Just looking at the Turnitin website I discovered that in fact there are already some really good quality guides available anyway, but still thought it was worth producing my own based around our particular installation. The outcome rather than my usual bound set of hard copy Click-n-Go guides was a set of four videos.

  • Setting up a Turnitin Activity
  • Student assignment submission
  • Checking for Similarity
  • Using GradeMark


If you are interested in taking a look, I have placed the first of these onto a local web server, which you can see from here.

And did the training session go OK, its seems so.


That’s all from me now, if you have any comments then as usual please feel free to post

Wednesday, October 16, 2013

Lesoco trip

eLearning training continues to move along very encouragingly, with a well attended course last Wednesday and my diary filling with appointments for one-2-one mentoring sessions for the first piece of eLearning material package.  This week in particular brought along an excellent opportunity to see how these things are done in another college because on Monday this week I was invited to a LeSoCo meeting at Lewisham College.

Similar to our own deployment they are Moodle based, with implementations of Mahara and Turnitin, along with hosting and custom upgrades from ULCC. Interesting to see the inclusion of a wide range of Google education services including email, blogs and docs. I must admit that Google education does offer some very interesting and tempting features, something to look into for me in the not to distant future.
The blended learning programmes make use of Mahara for eportfolio’s with a mixture of learning material including Scorm packages, tracked using Grade book .

It was encouraging to see that own approach of using Bronze, Silver and Gold training standards was being used, though not surprisingly details for the content of these was different; must get Mozilla badges going soon.
Some interesting discussions developed on the day that included those recurrent themes of how does the inspection process fit into or for that matter support the collection of what could be broadly described as e-processes.
If you have read this blog before then you will have picked up that my subjective measure as to the usefulness of events is measured by the amount of note taking that I complete, and given that the event only lasted 2 hours six sides of a notebook, so all in all good.  When I say note book by the way I am not referring to the Apple kind, why, well because I wanted to try something new, instead of scribbling / keying lines and lines of text, I wanted to try-out a technique that I came across recently called Distance Graphic Recording posting on Elliot Masseys eLearning site. If you have not across this before you may like to give it a try, it certainly reduced my word count and aided later understanding of my own notes.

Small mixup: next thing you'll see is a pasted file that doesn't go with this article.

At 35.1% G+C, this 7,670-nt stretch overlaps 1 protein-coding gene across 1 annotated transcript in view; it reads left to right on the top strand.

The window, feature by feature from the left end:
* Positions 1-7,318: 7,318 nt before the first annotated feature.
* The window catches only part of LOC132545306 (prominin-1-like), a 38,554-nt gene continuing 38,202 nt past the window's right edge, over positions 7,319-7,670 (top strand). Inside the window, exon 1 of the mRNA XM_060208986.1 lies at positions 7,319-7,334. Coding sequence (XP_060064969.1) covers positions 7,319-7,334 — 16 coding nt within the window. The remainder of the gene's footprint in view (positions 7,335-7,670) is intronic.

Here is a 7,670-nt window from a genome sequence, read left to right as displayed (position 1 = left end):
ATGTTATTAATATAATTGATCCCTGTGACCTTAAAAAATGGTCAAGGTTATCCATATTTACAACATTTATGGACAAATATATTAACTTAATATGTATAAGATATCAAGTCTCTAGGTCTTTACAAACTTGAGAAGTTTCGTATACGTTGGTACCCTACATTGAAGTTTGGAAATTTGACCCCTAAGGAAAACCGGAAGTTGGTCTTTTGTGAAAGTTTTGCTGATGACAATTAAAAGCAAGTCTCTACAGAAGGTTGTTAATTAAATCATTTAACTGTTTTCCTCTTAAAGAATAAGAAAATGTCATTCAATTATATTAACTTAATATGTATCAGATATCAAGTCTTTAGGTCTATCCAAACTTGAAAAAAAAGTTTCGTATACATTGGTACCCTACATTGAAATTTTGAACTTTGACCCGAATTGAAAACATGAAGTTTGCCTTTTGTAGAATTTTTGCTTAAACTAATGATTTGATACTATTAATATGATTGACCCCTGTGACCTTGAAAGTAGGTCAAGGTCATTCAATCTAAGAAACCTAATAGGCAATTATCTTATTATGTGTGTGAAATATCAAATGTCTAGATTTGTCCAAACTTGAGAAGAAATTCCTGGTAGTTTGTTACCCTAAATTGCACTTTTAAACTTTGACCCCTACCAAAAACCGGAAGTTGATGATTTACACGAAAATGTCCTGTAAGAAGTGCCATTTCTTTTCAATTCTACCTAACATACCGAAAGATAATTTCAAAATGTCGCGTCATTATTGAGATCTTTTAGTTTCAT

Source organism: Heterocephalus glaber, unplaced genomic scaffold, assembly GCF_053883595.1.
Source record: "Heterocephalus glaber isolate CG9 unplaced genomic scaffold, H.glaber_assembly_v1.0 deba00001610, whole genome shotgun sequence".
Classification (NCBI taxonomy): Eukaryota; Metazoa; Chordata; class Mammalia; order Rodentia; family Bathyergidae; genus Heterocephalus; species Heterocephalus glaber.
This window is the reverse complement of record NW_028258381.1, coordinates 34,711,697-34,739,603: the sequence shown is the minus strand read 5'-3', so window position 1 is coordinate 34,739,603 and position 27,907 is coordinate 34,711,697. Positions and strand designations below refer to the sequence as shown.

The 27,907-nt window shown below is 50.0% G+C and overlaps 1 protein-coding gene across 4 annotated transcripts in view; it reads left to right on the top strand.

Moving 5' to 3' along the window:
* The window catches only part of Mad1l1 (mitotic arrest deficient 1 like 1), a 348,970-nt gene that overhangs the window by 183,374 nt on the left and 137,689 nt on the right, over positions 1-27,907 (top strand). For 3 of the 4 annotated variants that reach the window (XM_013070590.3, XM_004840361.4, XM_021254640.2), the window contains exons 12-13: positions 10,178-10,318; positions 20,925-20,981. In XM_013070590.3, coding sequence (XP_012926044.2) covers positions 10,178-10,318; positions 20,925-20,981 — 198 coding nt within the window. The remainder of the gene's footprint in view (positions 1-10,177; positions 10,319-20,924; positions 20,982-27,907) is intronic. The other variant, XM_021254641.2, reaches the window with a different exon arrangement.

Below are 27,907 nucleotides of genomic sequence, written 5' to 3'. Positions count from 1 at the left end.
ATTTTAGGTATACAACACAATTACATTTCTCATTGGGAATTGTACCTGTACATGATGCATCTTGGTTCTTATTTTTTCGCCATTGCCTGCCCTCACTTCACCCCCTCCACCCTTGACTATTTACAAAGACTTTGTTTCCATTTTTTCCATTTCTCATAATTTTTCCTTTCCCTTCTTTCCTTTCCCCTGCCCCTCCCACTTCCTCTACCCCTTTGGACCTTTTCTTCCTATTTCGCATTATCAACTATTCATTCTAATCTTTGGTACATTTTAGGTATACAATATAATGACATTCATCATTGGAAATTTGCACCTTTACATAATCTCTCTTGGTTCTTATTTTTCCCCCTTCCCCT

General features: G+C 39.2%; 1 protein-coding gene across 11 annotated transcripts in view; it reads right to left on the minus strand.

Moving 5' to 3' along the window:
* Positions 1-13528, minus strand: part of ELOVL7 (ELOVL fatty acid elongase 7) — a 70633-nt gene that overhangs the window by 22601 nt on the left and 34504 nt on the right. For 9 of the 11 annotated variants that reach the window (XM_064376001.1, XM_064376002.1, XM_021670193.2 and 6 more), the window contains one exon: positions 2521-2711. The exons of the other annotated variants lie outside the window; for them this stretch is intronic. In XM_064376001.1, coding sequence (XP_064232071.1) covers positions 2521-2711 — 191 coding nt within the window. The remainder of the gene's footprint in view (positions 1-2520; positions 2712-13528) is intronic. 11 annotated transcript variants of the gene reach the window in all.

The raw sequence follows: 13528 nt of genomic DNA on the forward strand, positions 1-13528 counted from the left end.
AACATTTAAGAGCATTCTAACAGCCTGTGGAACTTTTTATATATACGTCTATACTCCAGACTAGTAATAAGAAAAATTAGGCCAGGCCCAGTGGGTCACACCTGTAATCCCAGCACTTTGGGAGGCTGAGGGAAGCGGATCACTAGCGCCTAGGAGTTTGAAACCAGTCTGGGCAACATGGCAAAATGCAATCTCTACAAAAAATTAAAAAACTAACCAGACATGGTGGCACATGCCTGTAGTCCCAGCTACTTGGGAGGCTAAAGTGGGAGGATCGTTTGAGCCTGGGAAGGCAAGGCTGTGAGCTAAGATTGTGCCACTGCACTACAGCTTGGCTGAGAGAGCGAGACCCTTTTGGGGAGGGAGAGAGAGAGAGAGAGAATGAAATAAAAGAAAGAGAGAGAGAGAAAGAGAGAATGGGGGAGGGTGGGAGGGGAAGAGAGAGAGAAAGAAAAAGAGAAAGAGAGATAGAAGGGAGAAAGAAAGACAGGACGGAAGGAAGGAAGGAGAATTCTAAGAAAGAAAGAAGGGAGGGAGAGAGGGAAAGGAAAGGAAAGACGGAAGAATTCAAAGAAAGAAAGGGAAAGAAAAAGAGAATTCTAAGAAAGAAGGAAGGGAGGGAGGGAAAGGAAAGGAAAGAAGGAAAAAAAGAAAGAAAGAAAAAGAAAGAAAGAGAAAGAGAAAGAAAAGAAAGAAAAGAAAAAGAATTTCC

Thats all now, and as usual, please feel free to comment

Monday, October 07, 2013

Week four and going well

This week is going to be number four in the rollout of the eLearning training. The whole exercise is in fact proving to be extremely worthwhile; the actual sessions themselves are to introduce our staff to converting their desktop materials written in Word and then showing these can be enriched with media and assessments. Of course training in itself is not on its own going to produce the type oif culture change that we are looking for and so at each session I request a topic that will be used, which I am starting to follow up on with a one-to-one session, to assist with both technical and design issues. To address the subject of design , and given the core principles that we are considering here I came across a very useful pdf 'Guidelines for Authors of Learning Objects' by Rachel S. Smith.
If you have not coma across this particular publication before and you are interested in creating Learning Objects I can certainly recommend, main section titles include:

Placing Learning Objects in Context
Creating Learning Objects: Some Practical Advice
Marketing Learning Objects
Evaluating Found Learning Objects
Summary of Guidelines

If you are in the process of introducing these type of change the you may be interested in the an article I found the other day called ‘How to Builda Faculty Culture of Change’ By Robert Zemsky